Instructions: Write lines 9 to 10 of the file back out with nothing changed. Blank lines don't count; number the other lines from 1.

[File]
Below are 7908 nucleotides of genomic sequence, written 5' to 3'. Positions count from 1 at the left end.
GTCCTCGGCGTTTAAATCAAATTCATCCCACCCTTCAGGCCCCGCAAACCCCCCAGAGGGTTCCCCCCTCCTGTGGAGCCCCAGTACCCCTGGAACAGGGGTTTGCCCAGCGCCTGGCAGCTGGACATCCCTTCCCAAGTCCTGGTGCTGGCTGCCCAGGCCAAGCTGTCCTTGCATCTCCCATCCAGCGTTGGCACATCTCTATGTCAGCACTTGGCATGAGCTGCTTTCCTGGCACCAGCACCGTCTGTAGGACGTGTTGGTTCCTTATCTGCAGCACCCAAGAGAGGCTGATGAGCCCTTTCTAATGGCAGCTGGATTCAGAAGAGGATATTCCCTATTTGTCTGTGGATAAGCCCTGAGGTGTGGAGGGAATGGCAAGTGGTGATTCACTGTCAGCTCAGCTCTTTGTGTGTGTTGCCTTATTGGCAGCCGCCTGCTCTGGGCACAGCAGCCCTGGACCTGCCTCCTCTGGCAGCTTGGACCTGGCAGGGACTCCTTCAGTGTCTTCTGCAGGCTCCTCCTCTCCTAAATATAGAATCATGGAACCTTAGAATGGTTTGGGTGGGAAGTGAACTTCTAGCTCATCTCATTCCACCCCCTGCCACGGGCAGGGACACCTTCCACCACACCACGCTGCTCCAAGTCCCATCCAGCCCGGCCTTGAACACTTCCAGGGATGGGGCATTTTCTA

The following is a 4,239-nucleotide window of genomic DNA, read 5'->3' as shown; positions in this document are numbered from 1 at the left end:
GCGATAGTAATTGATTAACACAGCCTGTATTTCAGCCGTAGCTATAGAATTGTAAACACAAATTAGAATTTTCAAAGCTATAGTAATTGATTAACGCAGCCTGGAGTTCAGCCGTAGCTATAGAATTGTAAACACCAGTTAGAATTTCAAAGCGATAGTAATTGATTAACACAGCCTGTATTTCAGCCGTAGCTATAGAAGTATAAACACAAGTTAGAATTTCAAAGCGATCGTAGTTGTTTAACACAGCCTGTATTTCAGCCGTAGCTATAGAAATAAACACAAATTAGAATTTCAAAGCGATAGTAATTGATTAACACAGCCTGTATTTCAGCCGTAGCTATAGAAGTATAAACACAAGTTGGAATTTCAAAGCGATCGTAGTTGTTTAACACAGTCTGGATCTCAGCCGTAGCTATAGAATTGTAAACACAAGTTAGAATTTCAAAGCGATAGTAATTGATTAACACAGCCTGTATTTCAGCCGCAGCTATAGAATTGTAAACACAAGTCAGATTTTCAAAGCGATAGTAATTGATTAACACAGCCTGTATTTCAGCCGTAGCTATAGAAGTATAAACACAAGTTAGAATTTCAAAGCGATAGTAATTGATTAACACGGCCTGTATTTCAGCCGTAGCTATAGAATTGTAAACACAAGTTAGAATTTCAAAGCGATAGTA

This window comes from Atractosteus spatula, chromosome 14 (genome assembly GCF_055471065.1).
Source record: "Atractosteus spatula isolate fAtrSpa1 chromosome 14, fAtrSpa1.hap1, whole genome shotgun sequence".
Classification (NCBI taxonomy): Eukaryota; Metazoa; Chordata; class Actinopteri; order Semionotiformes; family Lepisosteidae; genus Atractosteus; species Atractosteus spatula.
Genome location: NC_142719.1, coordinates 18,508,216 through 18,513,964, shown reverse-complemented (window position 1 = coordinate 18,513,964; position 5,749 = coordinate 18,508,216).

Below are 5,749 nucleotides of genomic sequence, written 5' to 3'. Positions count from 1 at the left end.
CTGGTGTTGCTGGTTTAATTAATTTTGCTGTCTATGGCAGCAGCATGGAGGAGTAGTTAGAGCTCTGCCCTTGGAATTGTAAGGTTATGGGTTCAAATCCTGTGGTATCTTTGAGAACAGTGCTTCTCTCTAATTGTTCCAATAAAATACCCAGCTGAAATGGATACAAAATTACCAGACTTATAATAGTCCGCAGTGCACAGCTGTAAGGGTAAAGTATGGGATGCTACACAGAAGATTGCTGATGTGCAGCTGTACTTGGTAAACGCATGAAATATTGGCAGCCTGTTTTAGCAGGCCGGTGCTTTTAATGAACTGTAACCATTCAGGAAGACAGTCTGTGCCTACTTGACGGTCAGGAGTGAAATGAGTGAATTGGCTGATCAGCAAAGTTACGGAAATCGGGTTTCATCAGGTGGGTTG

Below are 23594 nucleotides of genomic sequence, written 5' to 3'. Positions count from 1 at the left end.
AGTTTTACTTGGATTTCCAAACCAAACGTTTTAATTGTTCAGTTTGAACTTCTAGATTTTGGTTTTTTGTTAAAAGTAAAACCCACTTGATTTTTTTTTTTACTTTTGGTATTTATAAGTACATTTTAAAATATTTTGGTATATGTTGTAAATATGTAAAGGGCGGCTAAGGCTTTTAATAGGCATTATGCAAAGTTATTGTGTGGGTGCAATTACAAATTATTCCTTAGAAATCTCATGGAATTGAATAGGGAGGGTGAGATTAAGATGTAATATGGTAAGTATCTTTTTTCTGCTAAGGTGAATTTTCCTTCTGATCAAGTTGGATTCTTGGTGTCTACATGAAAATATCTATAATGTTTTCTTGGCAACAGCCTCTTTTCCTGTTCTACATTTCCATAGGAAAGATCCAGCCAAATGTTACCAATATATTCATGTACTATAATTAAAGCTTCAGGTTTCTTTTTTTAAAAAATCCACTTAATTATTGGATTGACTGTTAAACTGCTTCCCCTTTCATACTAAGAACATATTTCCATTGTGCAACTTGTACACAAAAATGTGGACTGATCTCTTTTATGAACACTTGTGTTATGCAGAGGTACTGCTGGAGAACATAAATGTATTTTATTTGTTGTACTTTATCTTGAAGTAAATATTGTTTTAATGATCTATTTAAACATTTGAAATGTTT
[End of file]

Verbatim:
Below are 5,749 nucleotides of genomic sequence, written 5' to 3'. Positions count from 1 at the left end.
CTGGTGTTGCTGGTTTAATTAATTTTGCTGTCTATGGCAGCAGCATGGAGGAGTAGTTAGAGCTCTGCCCTTGGAATTGTAAGGTTATGGGTTCAAATCCTGTGGTATCTTTGAGAACAGTGCTTCTCTCTAATTGTTCCAATAAAATACCCAGCTGAAATGGATACAAAATTACCAGACTTATAATAGTCCGCAGTGCACAGCTGTAAGGGTAAAGTATGGGATGCTACACAGAAGATTGCTGATGTGCAGCTGTACTTGGTAAACGCATGAAATATTGGCAGCCTGTTTTAGCAGGCCGGTGCTTTTAATGAACTGTAACCATTCAGGAAGACAGTCTGTGCCTACTTGACGGTCAGGAGTGAAATGAGTGAATTGGCTGATCAGCAAAGTTACGGAAATCGGGTTTCATCAGGTGGGTTG